|Publication number||US3916848 A|
|Publication date||Nov 4, 1975|
|Filing date||Dec 13, 1973|
|Priority date||Jan 12, 1973|
|Also published as||DE2301354A1, DE2301354B2, DE2301354C3|
|Publication number||US 3916848 A, US 3916848A, US-A-3916848, US3916848 A, US3916848A|
|Original Assignee||Bosch Gmbh Robert|
|Export Citation||BiBTeX, EndNote, RefMan|
|Patent Citations (1), Referenced by (23), Classifications (9)|
|External Links: USPTO, USPTO Assignment, Espacenet|
United States Patent [191 Schmidt 51 Nov. 4, 1975 Peter-Jiirgen Schmidt, Schwieberdingen, Germany  Assignee: Robert Bosch GmbH,
Gerlingen-Schillerhohe, Germany  Filed: Dec. 13, 1973  Appl. No.: 424,464
 Int. Cl. F02B 3/00  Field of Search l23/32 EA  References Cited UNITED STATES PATENTS l/l974 Schmidt 123/32 EA Primary ExaminerCharles J. Myhre Assistant ExaminerJoseph A. Cangelosi Attorney, Agent, or Firm-Flynn & Frishauf ABSTRACT A timing circuit is connected between a threshold switch providing alternately voltages representative of excess, or absence of oxygen in the exhaust emission from the engine, the timing circuit measuring the time interval between change-over of the threshold switch as determined by changes in the composition of the exhaust emission; if the change-over is within a predetermined timing range, a control switch is held in one position; if the change-over rate drops, however, indicative of malfunction in the exhaust emission sensor, or associated connected equipment, the switch is placed into another state whereupon it will command a fuel-air control amplifier to provide a control ratio of a predetermined value and, if desired, additionally provide a sensed output to control an alarm or other trouble indicator. Switching change of the control switch can be overriden by other signals available within the automotive vehicle.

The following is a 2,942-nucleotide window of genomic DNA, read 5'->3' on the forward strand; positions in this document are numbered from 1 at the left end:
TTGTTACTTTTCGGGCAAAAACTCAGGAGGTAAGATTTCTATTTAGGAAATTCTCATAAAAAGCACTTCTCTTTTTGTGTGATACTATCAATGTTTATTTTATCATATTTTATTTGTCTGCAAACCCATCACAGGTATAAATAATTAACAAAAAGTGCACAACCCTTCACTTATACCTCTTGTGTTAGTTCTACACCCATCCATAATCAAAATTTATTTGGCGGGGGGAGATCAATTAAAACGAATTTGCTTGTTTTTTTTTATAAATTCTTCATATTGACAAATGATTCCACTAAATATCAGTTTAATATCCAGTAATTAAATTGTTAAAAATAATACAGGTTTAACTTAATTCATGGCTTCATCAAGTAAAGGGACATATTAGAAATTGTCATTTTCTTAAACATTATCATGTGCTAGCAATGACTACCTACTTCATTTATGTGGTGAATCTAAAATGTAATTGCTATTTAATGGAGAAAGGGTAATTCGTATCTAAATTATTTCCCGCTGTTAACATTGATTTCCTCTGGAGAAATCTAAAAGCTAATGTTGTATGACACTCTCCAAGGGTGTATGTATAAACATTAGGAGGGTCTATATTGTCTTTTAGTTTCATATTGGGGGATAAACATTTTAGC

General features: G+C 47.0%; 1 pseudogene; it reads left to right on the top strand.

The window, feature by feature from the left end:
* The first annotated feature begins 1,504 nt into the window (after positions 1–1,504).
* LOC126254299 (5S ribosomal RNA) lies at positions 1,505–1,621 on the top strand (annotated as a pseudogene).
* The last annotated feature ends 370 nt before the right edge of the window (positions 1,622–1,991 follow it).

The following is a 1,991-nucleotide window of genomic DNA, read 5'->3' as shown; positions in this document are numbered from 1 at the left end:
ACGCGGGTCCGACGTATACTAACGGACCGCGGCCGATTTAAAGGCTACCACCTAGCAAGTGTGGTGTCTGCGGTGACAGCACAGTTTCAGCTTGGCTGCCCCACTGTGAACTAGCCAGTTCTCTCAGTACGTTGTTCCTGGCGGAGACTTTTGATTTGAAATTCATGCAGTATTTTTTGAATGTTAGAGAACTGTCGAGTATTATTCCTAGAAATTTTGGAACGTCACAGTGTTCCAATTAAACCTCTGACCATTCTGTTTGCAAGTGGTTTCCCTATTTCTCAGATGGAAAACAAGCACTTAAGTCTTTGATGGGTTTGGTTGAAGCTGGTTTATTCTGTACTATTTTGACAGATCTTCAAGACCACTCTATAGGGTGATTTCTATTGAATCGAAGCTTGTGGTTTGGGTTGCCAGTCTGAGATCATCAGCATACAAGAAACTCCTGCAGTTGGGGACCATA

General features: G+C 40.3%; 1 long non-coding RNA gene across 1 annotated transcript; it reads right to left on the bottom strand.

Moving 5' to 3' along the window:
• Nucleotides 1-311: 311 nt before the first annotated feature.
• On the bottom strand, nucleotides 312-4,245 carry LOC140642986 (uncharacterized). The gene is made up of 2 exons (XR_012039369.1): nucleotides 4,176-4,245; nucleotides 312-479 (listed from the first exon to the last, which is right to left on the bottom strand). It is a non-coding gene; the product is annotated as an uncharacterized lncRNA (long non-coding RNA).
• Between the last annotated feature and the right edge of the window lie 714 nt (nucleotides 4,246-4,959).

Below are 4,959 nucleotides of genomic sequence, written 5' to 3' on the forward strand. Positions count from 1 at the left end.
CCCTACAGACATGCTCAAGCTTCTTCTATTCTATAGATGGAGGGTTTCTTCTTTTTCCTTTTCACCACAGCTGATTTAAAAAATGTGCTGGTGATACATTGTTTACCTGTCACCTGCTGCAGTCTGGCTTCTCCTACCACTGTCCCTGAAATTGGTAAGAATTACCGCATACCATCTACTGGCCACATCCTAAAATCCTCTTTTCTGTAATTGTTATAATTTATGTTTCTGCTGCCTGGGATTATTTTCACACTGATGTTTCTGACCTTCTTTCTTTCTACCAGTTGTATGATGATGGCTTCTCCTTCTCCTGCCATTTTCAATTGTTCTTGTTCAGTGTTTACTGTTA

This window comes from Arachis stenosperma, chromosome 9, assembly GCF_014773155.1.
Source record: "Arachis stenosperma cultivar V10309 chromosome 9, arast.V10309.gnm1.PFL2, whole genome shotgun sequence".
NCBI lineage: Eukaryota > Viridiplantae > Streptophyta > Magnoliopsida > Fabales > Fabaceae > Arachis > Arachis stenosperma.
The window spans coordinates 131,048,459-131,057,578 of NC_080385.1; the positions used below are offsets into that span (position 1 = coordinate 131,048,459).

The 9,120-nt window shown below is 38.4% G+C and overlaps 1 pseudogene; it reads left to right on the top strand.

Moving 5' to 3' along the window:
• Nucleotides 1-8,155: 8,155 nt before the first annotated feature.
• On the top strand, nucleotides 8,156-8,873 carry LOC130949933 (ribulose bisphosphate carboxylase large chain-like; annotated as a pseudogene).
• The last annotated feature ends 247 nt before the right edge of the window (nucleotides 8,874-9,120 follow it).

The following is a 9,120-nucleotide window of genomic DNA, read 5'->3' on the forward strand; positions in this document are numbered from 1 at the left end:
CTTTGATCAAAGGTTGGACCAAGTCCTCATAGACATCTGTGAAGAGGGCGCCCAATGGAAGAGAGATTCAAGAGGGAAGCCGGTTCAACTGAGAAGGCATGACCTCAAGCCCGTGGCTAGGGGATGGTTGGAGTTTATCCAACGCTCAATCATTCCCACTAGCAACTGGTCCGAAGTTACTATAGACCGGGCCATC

11 Claims, 2 Drawing Figures U.S. Patent Nov. 4; 1975 AUTOMOTIVE-TYPE INTERNAL COMBUSTION ENGINE EXHAUST GAS EMISSION CONTROL SYSTEM The present invention relates to a system to decrease the noxious components in the emission from internal combustion engines, and more particularly to such a system in which the mass ratio of fuel and air of the mixture applied to the internal combustion engine is controlled by means of an integrating controller which, in turn, has input signals applied thereto representative of compliance with, or deviation from sensed standards in the exhaust from the engine.